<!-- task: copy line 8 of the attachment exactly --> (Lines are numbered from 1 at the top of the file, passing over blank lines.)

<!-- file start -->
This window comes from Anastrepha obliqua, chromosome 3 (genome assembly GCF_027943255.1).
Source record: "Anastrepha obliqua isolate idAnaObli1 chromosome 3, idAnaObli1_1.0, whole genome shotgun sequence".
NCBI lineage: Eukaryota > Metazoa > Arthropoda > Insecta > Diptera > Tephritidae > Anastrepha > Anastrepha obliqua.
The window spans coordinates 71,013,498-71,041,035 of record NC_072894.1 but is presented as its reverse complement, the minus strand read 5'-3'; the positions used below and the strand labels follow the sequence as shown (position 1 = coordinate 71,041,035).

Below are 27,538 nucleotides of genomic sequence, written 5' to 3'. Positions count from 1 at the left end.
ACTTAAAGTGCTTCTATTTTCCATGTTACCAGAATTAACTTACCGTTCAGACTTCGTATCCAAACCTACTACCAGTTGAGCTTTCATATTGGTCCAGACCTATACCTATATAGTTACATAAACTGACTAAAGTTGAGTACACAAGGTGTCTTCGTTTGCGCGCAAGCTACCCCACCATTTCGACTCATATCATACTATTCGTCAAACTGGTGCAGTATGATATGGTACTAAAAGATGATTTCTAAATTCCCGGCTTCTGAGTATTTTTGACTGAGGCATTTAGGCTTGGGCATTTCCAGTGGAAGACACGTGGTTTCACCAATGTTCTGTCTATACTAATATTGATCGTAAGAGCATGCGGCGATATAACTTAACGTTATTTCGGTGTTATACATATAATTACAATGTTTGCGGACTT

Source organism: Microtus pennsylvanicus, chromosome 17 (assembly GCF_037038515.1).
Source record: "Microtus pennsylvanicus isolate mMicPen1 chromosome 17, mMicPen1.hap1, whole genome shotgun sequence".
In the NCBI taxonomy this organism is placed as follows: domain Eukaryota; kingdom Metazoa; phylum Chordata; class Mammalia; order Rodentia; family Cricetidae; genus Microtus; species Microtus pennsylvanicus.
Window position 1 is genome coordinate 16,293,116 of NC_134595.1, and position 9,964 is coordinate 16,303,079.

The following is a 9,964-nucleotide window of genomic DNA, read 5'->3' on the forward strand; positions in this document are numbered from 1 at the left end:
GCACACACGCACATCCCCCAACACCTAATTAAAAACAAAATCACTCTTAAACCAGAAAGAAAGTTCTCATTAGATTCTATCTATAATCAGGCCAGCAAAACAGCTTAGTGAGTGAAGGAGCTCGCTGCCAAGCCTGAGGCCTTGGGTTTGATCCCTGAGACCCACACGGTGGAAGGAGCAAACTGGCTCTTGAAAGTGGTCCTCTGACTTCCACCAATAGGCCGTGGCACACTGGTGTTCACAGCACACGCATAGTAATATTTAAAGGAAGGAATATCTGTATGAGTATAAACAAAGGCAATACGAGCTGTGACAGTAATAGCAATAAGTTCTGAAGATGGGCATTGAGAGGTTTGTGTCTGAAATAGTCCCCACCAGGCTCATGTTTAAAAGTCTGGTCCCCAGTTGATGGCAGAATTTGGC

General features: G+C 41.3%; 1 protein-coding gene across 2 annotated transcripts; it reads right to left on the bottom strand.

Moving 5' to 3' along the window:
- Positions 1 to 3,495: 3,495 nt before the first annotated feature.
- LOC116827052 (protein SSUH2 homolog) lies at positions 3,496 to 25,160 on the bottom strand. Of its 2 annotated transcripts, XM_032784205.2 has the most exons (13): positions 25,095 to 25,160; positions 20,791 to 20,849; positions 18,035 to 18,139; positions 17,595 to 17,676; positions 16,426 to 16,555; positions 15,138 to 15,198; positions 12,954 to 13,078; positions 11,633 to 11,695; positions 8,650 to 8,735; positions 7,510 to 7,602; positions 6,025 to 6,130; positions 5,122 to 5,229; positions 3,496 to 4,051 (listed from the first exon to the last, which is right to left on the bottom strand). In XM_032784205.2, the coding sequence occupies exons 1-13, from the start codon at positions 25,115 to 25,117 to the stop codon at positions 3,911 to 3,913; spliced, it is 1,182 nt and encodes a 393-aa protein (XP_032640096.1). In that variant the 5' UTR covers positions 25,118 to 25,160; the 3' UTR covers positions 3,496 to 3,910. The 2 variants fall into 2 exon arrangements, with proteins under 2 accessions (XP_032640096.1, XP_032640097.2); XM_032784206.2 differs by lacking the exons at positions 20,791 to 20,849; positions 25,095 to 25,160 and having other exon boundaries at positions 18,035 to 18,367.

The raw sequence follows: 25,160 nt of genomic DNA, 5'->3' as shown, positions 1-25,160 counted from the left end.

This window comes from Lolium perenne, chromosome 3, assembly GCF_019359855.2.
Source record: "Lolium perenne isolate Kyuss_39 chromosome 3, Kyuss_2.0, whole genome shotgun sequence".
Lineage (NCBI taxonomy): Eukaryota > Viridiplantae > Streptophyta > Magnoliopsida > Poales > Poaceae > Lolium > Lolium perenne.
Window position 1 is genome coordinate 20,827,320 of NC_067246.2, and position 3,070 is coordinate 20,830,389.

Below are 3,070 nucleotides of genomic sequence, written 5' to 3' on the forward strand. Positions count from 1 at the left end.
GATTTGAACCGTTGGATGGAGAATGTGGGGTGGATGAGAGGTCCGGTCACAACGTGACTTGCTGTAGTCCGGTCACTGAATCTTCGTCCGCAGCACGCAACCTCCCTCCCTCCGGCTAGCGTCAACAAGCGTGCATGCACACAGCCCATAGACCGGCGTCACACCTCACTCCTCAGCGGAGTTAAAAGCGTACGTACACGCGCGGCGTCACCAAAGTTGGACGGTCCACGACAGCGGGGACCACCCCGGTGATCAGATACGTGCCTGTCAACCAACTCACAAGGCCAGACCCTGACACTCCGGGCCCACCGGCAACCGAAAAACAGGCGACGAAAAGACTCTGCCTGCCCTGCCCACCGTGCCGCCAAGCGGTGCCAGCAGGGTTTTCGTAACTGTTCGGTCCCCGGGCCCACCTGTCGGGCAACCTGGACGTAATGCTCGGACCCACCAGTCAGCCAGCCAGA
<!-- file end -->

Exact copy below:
Source record: "Microtus pennsylvanicus isolate mMicPen1 chromosome 17, mMicPen1.hap1, whole genome shotgun sequence".